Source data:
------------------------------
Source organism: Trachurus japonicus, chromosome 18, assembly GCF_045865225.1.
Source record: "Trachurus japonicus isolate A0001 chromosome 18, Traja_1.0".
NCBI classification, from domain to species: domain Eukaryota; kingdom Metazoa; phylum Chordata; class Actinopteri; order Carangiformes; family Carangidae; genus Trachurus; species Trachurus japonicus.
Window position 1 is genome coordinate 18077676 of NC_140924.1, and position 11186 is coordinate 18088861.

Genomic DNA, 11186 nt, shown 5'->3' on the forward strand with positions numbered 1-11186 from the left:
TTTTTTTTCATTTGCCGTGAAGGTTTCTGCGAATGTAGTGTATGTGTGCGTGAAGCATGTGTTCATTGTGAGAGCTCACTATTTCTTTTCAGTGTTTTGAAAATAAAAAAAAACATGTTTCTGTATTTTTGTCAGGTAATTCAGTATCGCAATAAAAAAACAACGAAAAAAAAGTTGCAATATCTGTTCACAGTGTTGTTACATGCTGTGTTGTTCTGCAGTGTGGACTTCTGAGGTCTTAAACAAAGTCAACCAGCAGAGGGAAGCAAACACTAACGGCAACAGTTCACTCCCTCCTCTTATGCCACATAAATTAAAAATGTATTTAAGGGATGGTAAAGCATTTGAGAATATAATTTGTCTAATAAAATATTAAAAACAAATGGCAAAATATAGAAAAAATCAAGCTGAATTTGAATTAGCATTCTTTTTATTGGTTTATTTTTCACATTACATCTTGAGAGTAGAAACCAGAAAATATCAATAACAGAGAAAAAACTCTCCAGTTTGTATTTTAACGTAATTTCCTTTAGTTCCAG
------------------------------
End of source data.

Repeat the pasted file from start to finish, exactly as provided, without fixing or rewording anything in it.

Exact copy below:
Source organism: Trachurus japonicus, chromosome 18, assembly GCF_045865225.1.
Source record: "Trachurus japonicus isolate A0001 chromosome 18, Traja_1.0".
NCBI classification, from domain to species: domain Eukaryota; kingdom Metazoa; phylum Chordata; class Actinopteri; order Carangiformes; family Carangidae; genus Trachurus; species Trachurus japonicus.
Window position 1 is genome coordinate 18077676 of NC_140924.1, and position 11186 is coordinate 18088861.

Genomic DNA, 11186 nt, shown 5'->3' on the forward strand with positions numbered 1-11186 from the left:
TTTTTTTTCATTTGCCGTGAAGGTTTCTGCGAATGTAGTGTATGTGTGCGTGAAGCATGTGTTCATTGTGAGAGCTCACTATTTCTTTTCAGTGTTTTGAAAATAAAAAAAAACATGTTTCTGTATTTTTGTCAGGTAATTCAGTATCGCAATAAAAAAACAACGAAAAAAAAGTTGCAATATCTGTTCACAGTGTTGTTACATGCTGTGTTGTTCTGCAGTGTGGACTTCTGAGGTCTTAAACAAAGTCAACCAGCAGAGGGAAGCAAACACTAACGGCAACAGTTCACTCCCTCCTCTTATGCCACATAAATTAAAAATGTATTTAAGGGATGGTAAAGCATTTGAGAATATAATTTGTCTAATAAAATATTAAAAACAAATGGCAAAATATAGAAAAAATCAAGCTGAATTTGAATTAGCATTCTTTTTATTGGTTTATTTTTCACATTACATCTTGAGAGTAGAAACCAGAAAATATCAATAACAGAGAAAAAACTCTCCAGTTTGTATTTTAACGTAATTTCCTTTAGTTCCAG